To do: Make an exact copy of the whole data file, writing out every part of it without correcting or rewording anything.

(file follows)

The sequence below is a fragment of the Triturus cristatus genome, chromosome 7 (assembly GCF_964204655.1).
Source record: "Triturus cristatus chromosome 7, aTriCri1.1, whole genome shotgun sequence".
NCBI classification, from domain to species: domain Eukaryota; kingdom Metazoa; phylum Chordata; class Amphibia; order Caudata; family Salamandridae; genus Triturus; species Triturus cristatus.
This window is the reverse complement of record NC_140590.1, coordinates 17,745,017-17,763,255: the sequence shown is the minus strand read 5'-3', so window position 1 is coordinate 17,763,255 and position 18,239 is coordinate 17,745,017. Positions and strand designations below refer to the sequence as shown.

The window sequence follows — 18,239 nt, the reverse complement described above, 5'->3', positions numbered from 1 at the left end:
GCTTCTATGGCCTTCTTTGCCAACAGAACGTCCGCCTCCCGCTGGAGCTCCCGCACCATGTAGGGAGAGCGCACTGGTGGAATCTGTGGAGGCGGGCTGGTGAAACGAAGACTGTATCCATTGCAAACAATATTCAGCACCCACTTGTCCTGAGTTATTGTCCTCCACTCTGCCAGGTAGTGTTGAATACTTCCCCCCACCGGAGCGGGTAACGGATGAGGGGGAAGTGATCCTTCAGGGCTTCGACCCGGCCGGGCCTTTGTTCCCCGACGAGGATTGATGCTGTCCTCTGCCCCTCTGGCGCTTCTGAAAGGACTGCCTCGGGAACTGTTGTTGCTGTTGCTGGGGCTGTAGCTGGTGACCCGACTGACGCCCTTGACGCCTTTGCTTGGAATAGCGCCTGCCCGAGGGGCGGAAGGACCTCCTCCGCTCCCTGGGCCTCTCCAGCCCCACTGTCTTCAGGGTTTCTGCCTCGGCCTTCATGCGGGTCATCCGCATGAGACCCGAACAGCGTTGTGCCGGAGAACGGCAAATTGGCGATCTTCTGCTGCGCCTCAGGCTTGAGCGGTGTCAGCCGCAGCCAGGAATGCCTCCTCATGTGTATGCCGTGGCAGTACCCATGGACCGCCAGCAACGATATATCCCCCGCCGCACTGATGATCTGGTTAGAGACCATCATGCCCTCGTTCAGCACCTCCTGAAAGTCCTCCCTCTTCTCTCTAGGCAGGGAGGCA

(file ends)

The sequence below is a fragment of the Triturus cristatus genome, chromosome 7 (assembly GCF_964204655.1).
Source record: "Triturus cristatus chromosome 7, aTriCri1.1, whole genome shotgun sequence".
NCBI classification, from domain to species: domain Eukaryota; kingdom Metazoa; phylum Chordata; class Amphibia; order Caudata; family Salamandridae; genus Triturus; species Triturus cristatus.
This window is the reverse complement of record NC_140590.1, coordinates 17,745,017-17,763,255: the sequence shown is the minus strand read 5'-3', so window position 1 is coordinate 17,763,255 and position 18,239 is coordinate 17,745,017. Positions and strand designations below refer to the sequence as shown.

The window sequence follows — 18,239 nt, the reverse complement described above, 5'->3', positions numbered from 1 at the left end:
GCTTCTATGGCCTTCTTTGCCAACAGAACGTCCGCCTCCCGCTGGAGCTCCCGCACCATGTAGGGAGAGCGCACTGGTGGAATCTGTGGAGGCGGGCTGGTGAAACGAAGACTGTATCCATTGCAAACAATATTCAGCACCCACTTGTCCTGAGTTATTGTCCTCCACTCTGCCAGGTAGTGTTGAATACTTCCCCCCACCGGAGCGGGTAACGGATGAGGGGGAAGTGATCCTTCAGGGCTTCGACCCGGCCGGGCCTTTGTTCCCCGACGAGGATTGATGCTGTCCTCTGCCCCTCTGGCGCTTCTGAAAGGACTGCCTCGGGAACTGTTGTTGCTGTTGCTGGGGCTGTAGCTGGTGACCCGACTGACGCCCTTGACGCCTTTGCTTGGAATAGCGCCTGCCCGAGGGGCGGAAGGACCTCCTCCGCTCCCTGGGCCTCTCCAGCCCCACTGTCTTCAGGGTTTCTGCCTCGGCCTTCATGCGGGTCATCCGCATGAGACCCGAACAGCGTTGTGCCGGAGAACGGCAAATTGGCGATCTTCTGCTGCGCCTCAGGCTTGAGCGGTGTCAGCCGCAGCCAGGAATGCCTCCTCATGTGTATGCCGTGGCAGTACCCATGGACCGCCAGCAACGATATATCCCCCGCCGCACTGATGATCTGGTTAGAGACCATCATGCCCTCGTTCAGCACCTCCTGAAAGTCCTCCCTCTTCTCTCTAGGCAGGGAGGCA